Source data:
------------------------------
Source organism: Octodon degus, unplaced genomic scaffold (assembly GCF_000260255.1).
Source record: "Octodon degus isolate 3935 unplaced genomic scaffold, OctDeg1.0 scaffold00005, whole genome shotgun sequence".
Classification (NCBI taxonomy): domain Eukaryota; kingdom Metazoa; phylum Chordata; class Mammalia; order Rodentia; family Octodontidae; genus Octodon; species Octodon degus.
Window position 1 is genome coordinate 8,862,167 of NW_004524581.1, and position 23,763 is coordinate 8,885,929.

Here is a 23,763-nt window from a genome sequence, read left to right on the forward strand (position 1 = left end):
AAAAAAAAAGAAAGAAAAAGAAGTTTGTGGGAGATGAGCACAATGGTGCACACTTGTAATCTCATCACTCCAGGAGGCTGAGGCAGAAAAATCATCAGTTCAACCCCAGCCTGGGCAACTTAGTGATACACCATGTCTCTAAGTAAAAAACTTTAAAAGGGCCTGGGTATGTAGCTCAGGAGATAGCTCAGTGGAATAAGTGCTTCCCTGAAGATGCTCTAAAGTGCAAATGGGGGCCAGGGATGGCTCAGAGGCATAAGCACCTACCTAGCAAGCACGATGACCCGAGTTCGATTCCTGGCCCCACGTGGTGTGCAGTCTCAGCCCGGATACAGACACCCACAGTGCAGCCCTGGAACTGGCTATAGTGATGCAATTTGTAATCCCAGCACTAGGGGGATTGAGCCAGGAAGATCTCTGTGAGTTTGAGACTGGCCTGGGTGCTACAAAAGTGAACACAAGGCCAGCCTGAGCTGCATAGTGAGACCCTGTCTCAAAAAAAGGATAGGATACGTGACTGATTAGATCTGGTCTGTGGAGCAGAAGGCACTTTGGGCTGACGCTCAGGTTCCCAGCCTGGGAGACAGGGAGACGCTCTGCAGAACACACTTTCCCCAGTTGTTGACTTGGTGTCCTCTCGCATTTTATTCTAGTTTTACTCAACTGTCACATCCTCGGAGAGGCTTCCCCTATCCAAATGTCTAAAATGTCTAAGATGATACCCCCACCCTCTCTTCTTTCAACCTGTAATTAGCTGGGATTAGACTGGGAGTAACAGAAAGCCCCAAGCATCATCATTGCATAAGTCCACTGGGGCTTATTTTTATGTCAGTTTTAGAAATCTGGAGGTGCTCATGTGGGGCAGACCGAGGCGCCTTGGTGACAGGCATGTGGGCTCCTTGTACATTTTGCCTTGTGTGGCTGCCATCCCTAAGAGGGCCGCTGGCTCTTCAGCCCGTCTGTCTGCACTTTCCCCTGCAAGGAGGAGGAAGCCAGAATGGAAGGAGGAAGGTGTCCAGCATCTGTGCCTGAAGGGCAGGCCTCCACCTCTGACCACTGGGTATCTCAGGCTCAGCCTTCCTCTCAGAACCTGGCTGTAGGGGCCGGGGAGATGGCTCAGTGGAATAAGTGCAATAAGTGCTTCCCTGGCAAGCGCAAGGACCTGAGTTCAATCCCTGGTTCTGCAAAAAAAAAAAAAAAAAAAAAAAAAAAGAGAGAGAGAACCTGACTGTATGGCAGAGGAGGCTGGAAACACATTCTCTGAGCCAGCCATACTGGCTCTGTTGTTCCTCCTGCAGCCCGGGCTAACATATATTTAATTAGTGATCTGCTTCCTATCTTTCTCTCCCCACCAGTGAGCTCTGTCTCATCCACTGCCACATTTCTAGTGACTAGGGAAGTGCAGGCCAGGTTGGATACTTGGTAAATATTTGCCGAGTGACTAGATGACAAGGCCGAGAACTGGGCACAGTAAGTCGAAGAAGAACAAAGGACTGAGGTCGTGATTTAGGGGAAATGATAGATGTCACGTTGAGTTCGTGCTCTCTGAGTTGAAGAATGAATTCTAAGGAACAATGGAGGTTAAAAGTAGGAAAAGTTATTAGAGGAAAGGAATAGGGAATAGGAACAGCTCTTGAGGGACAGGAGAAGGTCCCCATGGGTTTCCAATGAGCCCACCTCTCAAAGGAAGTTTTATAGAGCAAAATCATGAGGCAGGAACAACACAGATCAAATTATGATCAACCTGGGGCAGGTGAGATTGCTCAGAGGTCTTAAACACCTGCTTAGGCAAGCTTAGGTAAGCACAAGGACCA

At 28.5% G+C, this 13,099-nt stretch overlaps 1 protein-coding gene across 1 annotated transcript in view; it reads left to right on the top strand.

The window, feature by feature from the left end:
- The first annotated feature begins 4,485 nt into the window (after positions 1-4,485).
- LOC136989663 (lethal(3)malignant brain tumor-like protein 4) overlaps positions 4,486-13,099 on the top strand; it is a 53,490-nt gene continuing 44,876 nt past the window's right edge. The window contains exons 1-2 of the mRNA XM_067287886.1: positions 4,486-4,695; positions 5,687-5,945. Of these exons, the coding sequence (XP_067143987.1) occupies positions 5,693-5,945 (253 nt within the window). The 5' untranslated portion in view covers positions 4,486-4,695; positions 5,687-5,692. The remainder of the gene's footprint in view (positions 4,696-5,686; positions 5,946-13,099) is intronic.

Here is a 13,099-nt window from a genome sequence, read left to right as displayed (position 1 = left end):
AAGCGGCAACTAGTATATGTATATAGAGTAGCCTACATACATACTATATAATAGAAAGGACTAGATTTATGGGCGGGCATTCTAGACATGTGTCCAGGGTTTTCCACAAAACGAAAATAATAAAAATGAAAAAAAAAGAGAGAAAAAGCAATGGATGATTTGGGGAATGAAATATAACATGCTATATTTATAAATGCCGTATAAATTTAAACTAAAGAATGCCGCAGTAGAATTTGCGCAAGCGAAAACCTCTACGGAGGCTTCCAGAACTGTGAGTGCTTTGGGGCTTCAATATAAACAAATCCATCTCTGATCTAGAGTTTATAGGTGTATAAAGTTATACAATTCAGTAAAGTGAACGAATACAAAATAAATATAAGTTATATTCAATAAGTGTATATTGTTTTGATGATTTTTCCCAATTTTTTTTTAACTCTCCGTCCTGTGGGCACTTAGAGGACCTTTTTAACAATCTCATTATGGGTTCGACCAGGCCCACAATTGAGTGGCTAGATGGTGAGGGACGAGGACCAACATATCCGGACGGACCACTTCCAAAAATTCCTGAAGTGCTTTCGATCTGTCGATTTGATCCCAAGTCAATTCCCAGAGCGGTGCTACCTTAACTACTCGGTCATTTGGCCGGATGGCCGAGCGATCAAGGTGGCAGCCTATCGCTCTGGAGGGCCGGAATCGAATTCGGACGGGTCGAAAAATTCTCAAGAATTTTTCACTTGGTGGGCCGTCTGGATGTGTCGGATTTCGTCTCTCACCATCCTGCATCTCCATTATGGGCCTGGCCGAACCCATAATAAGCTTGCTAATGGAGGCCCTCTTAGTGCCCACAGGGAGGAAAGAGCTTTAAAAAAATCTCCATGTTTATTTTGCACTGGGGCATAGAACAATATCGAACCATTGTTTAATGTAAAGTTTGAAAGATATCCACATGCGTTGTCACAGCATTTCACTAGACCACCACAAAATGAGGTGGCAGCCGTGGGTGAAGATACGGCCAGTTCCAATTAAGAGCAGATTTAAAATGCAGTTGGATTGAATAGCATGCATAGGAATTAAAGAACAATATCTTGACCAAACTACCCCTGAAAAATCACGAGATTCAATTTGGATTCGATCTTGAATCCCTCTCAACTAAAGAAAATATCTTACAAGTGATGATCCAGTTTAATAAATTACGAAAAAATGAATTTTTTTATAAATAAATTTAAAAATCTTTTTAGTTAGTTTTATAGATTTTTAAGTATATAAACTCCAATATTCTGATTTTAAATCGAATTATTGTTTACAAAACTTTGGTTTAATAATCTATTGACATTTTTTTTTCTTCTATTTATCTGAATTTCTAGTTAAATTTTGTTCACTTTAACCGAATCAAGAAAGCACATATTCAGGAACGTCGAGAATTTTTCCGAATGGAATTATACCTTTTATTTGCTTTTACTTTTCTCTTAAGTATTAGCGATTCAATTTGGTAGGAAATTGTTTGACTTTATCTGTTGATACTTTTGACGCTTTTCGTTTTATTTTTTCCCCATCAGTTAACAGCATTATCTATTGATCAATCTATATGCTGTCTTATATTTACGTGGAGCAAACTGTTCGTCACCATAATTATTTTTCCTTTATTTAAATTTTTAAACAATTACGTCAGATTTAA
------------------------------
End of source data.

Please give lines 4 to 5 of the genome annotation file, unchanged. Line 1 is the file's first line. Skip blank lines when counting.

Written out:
Window position 1 is genome coordinate 8,862,167 of NW_004524581.1, and position 23,763 is coordinate 8,885,929.

Here is a 23,763-nt window from a genome sequence, read left to right on the forward strand (position 1 = left end):